Wellbeing snapshot shows huge divide

Imagine you were asked to rate your current life between zero and 10 and your life in five years time? As you chose a number to describe your sense of wellbeing now and prospects for the future, would you be thinking of how you are feeling today (not enough sleep last night… stressful meeting at work today…) or rather the underlying factors (good health, housing, employment, stable government, personal freedom). How might your faith affect your view?

Social researchers at Gallup have collated a global snapshot of wellbeing using data collected in 155 countries or areas since 2005. Gallup classifies respondents as ‘thriving,’ ‘struggling,’ or ‘suffering,’ according to how they rate their lives based on the Cantril Self-Anchoring Striving Scale:

Please imagine a ladder with steps numbered from zero at the bottom to 10 at the top. The top of the ladder represents the best possible life for you and the bottom of the ladder represents the worst possible life for you. On which step of the ladder would you say you personally feel you stand at this time? (ladder-present) On which step do you think you will stand about five years from now? (ladder-future)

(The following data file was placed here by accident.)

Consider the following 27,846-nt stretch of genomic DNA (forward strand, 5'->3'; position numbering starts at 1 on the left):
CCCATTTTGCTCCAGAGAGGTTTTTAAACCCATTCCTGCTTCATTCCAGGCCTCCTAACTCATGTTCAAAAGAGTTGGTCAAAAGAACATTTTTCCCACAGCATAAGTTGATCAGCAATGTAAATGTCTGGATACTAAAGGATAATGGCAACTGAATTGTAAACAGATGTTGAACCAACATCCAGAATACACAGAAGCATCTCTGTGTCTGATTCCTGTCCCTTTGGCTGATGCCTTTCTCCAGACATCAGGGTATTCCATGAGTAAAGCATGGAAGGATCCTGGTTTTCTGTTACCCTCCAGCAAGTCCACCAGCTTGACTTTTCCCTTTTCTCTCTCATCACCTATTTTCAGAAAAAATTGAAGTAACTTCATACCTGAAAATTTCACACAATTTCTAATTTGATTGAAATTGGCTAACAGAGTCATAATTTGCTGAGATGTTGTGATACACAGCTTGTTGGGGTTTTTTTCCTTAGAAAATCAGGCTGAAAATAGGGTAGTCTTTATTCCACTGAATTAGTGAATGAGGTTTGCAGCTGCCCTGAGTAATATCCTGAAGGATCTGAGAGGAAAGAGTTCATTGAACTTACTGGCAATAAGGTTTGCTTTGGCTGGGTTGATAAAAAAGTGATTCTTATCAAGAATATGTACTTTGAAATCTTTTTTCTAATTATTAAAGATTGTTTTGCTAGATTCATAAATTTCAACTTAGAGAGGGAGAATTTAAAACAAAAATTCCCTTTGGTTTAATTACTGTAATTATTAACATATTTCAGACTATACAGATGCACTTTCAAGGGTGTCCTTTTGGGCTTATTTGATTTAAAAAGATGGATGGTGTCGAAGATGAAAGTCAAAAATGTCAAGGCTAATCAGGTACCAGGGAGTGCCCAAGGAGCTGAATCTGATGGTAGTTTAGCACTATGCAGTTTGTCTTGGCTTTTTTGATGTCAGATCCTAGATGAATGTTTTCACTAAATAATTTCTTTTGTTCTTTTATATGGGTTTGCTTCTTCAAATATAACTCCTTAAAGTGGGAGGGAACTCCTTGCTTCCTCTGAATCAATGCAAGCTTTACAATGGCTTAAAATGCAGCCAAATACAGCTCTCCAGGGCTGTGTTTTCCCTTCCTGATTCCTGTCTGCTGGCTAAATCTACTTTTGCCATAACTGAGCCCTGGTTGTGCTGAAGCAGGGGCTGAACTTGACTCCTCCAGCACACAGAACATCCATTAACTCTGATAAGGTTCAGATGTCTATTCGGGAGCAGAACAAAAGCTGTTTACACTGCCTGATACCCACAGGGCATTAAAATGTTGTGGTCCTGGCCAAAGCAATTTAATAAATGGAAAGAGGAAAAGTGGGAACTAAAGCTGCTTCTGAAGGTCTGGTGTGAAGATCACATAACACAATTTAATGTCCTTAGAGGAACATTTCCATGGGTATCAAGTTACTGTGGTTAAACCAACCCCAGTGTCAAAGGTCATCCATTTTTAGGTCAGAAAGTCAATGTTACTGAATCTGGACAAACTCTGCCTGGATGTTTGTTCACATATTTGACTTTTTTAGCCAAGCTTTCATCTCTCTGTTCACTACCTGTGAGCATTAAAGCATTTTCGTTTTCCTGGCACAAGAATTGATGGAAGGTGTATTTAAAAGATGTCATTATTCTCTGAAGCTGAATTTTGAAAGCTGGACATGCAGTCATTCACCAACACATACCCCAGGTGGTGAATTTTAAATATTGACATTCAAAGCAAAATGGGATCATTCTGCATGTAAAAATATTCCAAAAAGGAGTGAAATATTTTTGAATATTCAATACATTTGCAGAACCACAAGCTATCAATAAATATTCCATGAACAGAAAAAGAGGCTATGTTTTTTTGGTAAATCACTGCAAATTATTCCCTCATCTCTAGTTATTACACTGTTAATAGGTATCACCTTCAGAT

According to separate research, people tend to answer these questions from the perspective of life evaluation (judgements of life) rather than daily affect (feelings). It is called a self-anchoring scale because it allows people to interpret their wellbeing from their own perspective rather than external measures such as how much money they earn, levels of education or political conditions.

In other words, if the research is to be believed, people across the globe are saying, ‘this is how I feel about my life’ not on the basis of  ‘I have a headache today’ but on the basis of ‘I feel my life looks like this’. A poor person in Africa might actually feel very happy in the midst of their poverty but when stepping back and assessing their prospects, they realise they are up against it and so report low ladder scores. A rich person in Denmark might be feeling gloomy in the midst of their wealth but when stepping back to view their life, realise they have plenty to feel confident about.

So what were the results of Gallup’s global wellbeing research? It reveals a vast divide that underscores the diversity of economic development challenges around the world.

‘The percentage who are “thriving” ranges from a high of 82% in Denmark to a low of 1% in Togo,’ Gallup says. [Australia comes in at 62% thriving and New Zealand 63%.]

‘Adults within each of  four major regions are often worlds apart in how they evaluate their lives. Africa has the lowest wellbeing; no country in this region has a thriving percentage higher than 25%. In fact, of the 41 countries where the thriving percentage is 10% or lower, more than half are in Africa. Conversely, in the Americas, where “thriving” is highest, the only countries with less than a quarter thriving are Cuba (24%) and Haiti (4%). “Thriving” in the Americas is highest in Costa Rica (63%) and Canada (62%), followed closely by Panama (58%), Brazil (58%), and the United States (57%),’ according to the Gallup report.

Table courtesy of Gallup